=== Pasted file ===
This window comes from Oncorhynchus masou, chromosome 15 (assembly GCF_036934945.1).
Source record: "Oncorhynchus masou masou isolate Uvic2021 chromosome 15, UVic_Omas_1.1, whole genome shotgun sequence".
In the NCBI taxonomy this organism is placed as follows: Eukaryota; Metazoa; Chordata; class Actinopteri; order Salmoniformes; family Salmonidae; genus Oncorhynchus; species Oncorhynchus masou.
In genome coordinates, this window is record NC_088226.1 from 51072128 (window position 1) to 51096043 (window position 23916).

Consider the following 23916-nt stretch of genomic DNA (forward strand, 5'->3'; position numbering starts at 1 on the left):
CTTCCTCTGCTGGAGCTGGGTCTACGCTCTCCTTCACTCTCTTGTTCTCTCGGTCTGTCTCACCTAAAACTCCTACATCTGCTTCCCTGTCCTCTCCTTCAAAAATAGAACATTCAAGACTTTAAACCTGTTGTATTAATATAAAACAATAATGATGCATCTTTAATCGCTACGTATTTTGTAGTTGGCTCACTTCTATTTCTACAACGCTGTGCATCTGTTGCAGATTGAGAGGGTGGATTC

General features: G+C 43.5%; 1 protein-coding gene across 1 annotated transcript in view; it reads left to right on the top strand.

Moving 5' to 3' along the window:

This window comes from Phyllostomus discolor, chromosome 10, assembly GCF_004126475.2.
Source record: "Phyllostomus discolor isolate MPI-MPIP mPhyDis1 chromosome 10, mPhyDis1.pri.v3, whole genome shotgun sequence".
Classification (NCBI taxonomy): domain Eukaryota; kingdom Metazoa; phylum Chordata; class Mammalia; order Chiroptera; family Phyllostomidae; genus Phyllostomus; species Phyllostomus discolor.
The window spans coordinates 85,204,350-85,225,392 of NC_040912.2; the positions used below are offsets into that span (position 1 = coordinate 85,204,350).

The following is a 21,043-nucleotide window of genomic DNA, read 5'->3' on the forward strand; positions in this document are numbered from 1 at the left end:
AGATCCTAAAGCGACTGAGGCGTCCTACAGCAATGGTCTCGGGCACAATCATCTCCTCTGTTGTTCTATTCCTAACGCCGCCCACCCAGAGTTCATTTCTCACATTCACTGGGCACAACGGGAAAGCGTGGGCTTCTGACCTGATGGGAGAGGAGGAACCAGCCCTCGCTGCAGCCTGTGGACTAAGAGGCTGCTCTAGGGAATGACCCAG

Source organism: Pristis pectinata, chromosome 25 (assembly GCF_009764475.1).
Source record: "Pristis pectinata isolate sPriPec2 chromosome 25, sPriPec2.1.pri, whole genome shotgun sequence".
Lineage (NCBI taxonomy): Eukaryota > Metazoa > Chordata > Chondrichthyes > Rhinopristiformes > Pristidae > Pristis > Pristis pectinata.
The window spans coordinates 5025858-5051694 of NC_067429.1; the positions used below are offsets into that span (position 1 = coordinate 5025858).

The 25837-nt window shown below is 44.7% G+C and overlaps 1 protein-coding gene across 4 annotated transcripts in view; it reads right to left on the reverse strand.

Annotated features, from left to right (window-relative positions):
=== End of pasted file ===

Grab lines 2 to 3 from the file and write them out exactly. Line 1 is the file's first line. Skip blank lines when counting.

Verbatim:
Source record: "Oncorhynchus masou masou isolate Uvic2021 chromosome 15, UVic_Omas_1.1, whole genome shotgun sequence".
In the NCBI taxonomy this organism is placed as follows: Eukaryota; Metazoa; Chordata; class Actinopteri; order Salmoniformes; family Salmonidae; genus Oncorhynchus; species Oncorhynchus masou.